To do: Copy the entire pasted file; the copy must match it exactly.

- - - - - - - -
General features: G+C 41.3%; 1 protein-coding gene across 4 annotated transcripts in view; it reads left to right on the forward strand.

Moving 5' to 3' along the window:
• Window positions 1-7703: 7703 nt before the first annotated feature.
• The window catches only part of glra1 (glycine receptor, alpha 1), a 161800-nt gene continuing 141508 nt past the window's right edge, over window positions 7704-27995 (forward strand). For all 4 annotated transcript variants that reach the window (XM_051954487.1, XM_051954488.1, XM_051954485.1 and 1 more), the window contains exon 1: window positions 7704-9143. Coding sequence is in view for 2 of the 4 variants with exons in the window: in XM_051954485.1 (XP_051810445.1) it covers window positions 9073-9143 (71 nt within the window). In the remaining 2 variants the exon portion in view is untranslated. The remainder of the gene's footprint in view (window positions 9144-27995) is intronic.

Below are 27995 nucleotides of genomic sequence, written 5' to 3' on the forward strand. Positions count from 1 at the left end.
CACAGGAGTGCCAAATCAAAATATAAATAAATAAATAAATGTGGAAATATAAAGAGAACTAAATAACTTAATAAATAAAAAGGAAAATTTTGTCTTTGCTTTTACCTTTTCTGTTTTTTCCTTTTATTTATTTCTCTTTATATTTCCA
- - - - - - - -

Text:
General features: G+C 41.3%; 1 protein-coding gene across 4 annotated transcripts in view; it reads left to right on the forward strand.

Moving 5' to 3' along the window:
• Window positions 1-7703: 7703 nt before the first annotated feature.
• The window catches only part of glra1 (glycine receptor, alpha 1), a 161800-nt gene continuing 141508 nt past the window's right edge, over window positions 7704-27995 (forward strand). For all 4 annotated transcript variants that reach the window (XM_051954487.1, XM_051954488.1, XM_051954485.1 and 1 more), the window contains exon 1: window positions 7704-9143. Coding sequence is in view for 2 of the 4 variants with exons in the window: in XM_051954485.1 (XP_051810445.1) it covers window positions 9073-9143 (71 nt within the window). In the remaining 2 variants the exon portion in view is untranslated. The remainder of the gene's footprint in view (window positions 9144-27995) is intronic.

Below are 27995 nucleotides of genomic sequence, written 5' to 3' on the forward strand. Positions count from 1 at the left end.
CACAGGAGTGCCAAATCAAAATATAAATAAATAAATAAATGTGGAAATATAAAGAGAACTAAATAACTTAATAAATAAAAAGGAAAATTTTGTCTTTGCTTTTACCTTTTCTGTTTTTTCCTTTTATTTATTTCTCTTTATATTTCCA